Senators Reintroduce Biofuels Infrastructure Bill

Cindy Zimmerman

Senators Amy Klobuchar (D-MN) and Joni Ernst (R-IA) this week reintroduced bipartisan legislation to create a renewable fuel infrastructure grant program and streamline regulatory requirements to help fuel retailers sell higher blends of ethanol.

The Renewable Fuel Infrastructure Investment and Market Expansion Act would authorize $500 million over 5 years for infrastructure grants for fuel retailers and direct the Administrator of the Environmental Protection Agency (EPA) to finalize a proposed rule to repeal E15 labeling requirements warning drivers about E15’s potential impact on cars, which may confuse and deter drivers from using E15, a blend of gasoline with 15 percent ethanol. The bill would also direct the EPA Administrator to finalize provisions from the same proposed rule to allow certain existing Underground Storage Tanks (UST) to store higher blends of ethanol.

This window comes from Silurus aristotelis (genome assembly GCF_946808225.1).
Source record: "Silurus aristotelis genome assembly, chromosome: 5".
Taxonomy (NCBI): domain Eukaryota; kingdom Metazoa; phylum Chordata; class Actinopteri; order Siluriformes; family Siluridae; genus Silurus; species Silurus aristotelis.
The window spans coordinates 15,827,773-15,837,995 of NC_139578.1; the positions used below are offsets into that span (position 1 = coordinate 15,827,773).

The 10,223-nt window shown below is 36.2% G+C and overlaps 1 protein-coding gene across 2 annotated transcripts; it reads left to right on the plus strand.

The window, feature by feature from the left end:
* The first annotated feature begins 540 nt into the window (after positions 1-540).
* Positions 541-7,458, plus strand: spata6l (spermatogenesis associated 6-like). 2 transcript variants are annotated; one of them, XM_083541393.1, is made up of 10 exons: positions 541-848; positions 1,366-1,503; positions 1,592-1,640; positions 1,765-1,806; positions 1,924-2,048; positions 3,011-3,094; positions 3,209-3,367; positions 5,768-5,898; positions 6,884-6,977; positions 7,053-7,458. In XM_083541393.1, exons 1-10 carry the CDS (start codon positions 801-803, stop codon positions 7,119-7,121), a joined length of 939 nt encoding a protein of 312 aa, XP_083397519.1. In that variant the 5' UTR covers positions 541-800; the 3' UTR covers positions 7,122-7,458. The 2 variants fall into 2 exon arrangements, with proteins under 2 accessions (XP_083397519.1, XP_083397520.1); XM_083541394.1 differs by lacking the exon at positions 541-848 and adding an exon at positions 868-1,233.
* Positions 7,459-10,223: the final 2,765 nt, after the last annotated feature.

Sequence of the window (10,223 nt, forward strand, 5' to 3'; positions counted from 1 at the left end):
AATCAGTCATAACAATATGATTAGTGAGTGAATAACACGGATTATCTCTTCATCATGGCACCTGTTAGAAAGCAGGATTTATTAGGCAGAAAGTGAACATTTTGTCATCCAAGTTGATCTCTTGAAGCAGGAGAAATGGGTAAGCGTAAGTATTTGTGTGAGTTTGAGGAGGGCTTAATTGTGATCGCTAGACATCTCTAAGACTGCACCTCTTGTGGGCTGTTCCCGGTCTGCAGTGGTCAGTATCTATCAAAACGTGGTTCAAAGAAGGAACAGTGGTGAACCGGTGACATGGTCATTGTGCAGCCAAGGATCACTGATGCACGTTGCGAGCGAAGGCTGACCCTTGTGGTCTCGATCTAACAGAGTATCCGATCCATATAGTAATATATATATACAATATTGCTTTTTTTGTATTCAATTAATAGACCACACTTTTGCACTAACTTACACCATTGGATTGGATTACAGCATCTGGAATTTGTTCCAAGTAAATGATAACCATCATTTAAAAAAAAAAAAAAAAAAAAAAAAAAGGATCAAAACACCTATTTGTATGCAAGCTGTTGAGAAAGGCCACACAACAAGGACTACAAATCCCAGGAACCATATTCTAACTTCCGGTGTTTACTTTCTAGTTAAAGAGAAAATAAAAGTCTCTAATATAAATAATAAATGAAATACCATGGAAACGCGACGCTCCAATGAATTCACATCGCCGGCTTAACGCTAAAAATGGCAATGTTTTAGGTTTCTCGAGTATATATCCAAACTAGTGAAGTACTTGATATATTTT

“If enacted, this legislation would greatly expand the availability of low-carbon renewable fuels like ethanol in the marketplace, resulting in cleaner air, lower fuel prices and a more vibrant rural economy,” said
Renewable Fuels Association President and CEO Geoff Cooper. “This legislation would ensure that overly restrictive provisions are streamlined or removed, allowing small businesses across the nation to provide cleaner and more affordable options to American drivers.”

American Coalition for Ethanol (ACE) CEO Brian Jennings thanked the senators for “demonstrating the kind of bipartisan leadership necessary to ensure biofuels play a leading role in helping the U.S. achieve net-zero emissions by mid century.”

“While electric vehicles (EVs) are getting a lot of attention lately, experts conclude EVs alone will fail to reach President Biden’s goal of net-zero emissions in the U.S. by 2050, and that increased use of biofuels will be required to help address the emissions gap,” said Jennings. “This vital legislation would ensure infrastructure parity for biofuels and EVs and help ethanol continue to be part of the solution to climate change.”

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